“For the biblical way is not so much to present us with a moral code and tell us, “Live up to this,” nor is it to set out a system of doctrine and say, “Think like this and you will live well.” The biblical way is to tell a story and invite us, “Live into this. This is what it looks like to be human; this is what is involved in entering and maturing as human beings.” We do violence to the biblical revelation when we “use” it for what we can get out of it” -Eugene Peterson
Where do you begin with something you’re not sure when exactly, or where, it even began to grow? The more I step forward, the further back in myself I recognize beginnings wanting to grow, questions wanting to be asked. I’ve been facing a lot of questions about God, church and, as a people, our relationships with both of these. I’ve been wrestling with what I’ve been taught and what my heart and eyes have become opened to. In attempting to answer questions, I have ten more in place of each original. But I am welcoming it. I feel more awake in this universe and on this earth and alive in communion with God than before. As I have thought this over, I believe this active wrestling match began somewhere in the four to five years ago when J was going through treatment. I experienced God and my relationship with God in a way I never had before. J’s diagnosis and treatment, by leaps and bounds, has been the most life shattering and painful event I had, and have, yet to experience. As the years have moved on since J’s treatment I have experienced a tremendous amount of change, growth, and awakening in my personal life. It hasn’t been and continues to not be easy.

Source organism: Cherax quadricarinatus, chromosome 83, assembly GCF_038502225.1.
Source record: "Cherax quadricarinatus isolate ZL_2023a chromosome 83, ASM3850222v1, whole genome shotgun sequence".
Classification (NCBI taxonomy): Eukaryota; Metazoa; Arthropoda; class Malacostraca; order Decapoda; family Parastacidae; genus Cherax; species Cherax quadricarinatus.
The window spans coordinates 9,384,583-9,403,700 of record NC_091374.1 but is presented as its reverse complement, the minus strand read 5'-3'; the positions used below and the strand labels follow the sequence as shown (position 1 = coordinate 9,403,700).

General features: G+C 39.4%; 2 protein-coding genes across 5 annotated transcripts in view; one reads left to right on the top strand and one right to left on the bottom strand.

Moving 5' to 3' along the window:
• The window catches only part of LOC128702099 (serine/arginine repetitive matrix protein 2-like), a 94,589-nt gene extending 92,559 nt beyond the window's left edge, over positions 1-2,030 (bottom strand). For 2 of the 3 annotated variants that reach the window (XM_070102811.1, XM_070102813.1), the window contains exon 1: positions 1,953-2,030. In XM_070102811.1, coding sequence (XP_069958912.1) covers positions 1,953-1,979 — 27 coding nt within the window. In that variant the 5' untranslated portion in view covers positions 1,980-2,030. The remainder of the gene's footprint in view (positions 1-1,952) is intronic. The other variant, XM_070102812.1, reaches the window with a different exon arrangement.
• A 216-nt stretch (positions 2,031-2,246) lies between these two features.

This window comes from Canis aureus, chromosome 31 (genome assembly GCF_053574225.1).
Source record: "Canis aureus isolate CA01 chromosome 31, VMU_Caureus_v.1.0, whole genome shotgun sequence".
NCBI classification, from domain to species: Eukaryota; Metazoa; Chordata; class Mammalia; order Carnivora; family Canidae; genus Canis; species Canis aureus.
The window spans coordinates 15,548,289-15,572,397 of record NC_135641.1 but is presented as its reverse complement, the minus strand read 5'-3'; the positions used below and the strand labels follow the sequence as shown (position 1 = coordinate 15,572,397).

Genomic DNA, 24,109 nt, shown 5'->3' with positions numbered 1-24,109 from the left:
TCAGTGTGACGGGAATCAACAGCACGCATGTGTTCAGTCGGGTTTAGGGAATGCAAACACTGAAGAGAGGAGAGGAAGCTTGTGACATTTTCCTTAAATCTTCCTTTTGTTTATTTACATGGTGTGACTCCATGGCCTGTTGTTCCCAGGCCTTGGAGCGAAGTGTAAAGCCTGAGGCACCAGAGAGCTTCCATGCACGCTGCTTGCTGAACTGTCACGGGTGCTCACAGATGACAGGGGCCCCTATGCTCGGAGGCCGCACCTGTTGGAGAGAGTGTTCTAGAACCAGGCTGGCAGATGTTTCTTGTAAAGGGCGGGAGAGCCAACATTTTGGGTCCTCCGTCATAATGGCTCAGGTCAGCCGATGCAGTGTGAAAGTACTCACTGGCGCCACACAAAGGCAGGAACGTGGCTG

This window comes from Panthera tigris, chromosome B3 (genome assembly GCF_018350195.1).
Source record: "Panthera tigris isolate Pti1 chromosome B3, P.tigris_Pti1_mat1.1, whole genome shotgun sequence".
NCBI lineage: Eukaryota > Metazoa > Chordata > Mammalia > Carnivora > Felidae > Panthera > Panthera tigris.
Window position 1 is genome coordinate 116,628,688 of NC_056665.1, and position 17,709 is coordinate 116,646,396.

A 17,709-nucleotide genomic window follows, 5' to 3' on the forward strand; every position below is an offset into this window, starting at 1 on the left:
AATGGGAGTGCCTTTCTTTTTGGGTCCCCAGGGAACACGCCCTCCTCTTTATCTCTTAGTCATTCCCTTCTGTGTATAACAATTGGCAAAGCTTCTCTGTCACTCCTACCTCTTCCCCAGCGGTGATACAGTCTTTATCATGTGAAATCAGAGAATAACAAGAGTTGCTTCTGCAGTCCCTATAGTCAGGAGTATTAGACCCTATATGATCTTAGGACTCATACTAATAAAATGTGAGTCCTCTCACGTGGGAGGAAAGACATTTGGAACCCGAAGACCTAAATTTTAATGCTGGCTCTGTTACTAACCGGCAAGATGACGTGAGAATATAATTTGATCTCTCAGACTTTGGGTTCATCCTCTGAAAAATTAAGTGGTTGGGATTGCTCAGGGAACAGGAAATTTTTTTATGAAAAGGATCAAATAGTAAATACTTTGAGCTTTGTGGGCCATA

When one walks through such suffering, as I did with J, we really have just a few basic choices about how we will move forward. Because we have to keep moving forward; that is just the laws of the world we live in. We can’t halt time, to give ourselves a way out of what we face. So our choices really are: am I going to feel this suffering; am I going to create the space in myself to feel this pain, to let it move through me, so that I can move through this period of suffering in my life? Or am I going to fight the suffering? Am I going to resist the pain and not give it space? Will I, in essence, instead of creating space for this pain to pass, will I attempt to stuff it into a compartment, where I don’t have to deal with it so directly? Yet in doing so, I will continue to carry the pain and suffering with myself, instead of letting it pass through and move on. And pain doesn’t move through us without leaving scars. Just as a rushing river carves its path over time into rock and landscape by wearing away at the edges, so we are shaped from suffering we have experienced. But it doesn’t have to be jagged, sharp edges like rocks demolished by explosion. It can leave softened and smooth edges, like the polished stones pulled from the edges of a riverbed. This carving and wearing away exposes what was beneath the surface.